“If I’m buying a piece of property, and the covenant says ‘No nonwhite people can live here,’ I would find that incredibly repugnant and offensive, and I wouldn’t want it in any deed of a house I own,” Transue said.

Since 2005, UW students have pored through property records on microfilm, looking for evidence of restrictive covenants, and finding them everywhere: Capitol Hill, Madison Park, Queen Anne, Magnolia, Blue Ridge, Olympic Hills, Laurelhurst — almost all of the Seattle neighborhoods north of the Ship Canal. They were also widespread in Seattle’s suburbs.

Beacon Hill and Blue Ridge covenants restricted property ownership to “no person other than one of the Caucasian race.” All of Broadmoor was off-limits to anyone identified as “Hebrew … Ethiopian, Malay or any Asiatic Race.” (“Hebrew,” “Ethiopian” and “Malay” were stand-ins for Jews, African-Americans and Filipinos, according to the research.) Exceptions were typically made for “a domestic servant actually employed by a Caucasian occupant of said lot or building.”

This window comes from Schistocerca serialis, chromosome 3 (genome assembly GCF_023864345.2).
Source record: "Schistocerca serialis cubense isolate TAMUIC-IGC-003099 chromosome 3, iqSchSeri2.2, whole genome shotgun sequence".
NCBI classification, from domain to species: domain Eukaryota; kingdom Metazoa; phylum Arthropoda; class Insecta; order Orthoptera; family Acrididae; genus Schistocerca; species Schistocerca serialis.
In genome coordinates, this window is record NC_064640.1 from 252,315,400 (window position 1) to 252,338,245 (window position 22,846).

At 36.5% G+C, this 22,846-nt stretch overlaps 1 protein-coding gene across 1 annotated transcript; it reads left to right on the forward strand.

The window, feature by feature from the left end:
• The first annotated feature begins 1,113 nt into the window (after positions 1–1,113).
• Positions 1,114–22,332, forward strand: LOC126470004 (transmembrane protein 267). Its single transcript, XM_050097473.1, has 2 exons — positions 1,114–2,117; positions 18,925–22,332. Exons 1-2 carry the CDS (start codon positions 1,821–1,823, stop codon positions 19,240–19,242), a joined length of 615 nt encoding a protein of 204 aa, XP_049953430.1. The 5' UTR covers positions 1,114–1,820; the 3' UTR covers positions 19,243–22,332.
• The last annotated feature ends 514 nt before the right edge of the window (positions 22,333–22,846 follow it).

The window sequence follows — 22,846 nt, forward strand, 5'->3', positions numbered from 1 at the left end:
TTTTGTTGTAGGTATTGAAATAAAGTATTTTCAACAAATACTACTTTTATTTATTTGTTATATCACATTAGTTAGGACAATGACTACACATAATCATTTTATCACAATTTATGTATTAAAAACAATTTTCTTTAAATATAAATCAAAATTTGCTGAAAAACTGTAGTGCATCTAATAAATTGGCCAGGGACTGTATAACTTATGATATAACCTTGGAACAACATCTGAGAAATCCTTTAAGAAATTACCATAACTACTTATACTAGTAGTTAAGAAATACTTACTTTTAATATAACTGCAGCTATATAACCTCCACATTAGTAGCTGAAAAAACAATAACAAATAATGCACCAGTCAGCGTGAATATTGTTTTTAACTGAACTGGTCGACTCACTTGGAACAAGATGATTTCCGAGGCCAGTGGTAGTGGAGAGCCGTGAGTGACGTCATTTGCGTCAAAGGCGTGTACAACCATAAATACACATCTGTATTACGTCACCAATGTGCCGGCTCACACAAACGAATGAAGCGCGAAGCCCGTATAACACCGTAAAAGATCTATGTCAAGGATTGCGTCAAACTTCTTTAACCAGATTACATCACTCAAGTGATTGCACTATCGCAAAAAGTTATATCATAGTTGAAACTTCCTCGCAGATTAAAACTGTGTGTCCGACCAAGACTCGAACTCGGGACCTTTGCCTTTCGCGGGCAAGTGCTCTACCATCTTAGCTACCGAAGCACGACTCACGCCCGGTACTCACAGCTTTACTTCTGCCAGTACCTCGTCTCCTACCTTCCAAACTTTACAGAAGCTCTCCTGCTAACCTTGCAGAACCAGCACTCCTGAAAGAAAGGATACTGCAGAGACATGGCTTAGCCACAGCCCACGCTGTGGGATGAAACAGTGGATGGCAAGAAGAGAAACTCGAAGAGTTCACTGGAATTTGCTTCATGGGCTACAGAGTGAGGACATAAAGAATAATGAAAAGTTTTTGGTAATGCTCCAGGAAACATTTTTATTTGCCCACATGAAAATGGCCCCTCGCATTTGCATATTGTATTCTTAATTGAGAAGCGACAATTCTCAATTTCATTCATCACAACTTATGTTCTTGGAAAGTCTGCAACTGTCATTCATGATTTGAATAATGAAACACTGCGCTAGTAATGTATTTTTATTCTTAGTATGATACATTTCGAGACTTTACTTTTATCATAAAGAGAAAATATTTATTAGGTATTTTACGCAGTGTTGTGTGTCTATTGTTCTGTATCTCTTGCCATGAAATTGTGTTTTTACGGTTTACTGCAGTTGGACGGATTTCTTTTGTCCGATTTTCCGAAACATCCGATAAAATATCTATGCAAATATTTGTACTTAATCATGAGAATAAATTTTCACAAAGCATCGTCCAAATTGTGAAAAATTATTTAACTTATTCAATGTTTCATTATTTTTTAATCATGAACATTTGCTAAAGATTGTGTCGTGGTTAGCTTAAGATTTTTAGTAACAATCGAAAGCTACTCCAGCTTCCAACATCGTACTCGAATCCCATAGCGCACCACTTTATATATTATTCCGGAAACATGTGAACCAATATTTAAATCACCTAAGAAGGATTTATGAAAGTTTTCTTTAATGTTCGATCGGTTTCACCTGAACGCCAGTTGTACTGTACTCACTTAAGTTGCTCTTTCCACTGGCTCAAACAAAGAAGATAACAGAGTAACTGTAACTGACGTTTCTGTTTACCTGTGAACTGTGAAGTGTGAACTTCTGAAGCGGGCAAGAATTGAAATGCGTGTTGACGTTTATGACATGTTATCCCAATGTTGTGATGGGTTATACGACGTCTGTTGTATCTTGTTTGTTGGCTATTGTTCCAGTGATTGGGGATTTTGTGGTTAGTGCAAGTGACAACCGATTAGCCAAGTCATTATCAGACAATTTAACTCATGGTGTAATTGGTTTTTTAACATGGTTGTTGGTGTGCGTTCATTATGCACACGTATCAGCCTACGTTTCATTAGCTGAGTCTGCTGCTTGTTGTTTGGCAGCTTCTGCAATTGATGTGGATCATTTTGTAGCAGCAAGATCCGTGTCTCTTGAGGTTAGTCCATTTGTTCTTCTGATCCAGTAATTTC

Blue Ridge resident Doug Dunham says he collected 500 signatures from the property owners in his neighborhood in 1989 to amend the racial clause out of the community’s covenant. The project took him about a year. “I wish we had had that procedure decades earlier,” he said of the new law.

After the UW project began, a woman who lived in a Clyde Hill subdivision found that the deed to her property, written in 1947, restricted ownership to “Aryans only.” That restriction was written two years after Hitler’s death during World War II, and after the horrors of the Holocaust had become known, Gregory said.

Gregory said the covenants themselves were not the main instrument of segregation. Rather, segregation was enforced through social means — through “angry white neighbors throwing rocks through windows, yelling or shunning people, or just the reputation of the neighborhood.”

“But the covenants themselves, the act of writing them, was an indication that enforced segregation was entirely legal and was in the interest of the public,” he said.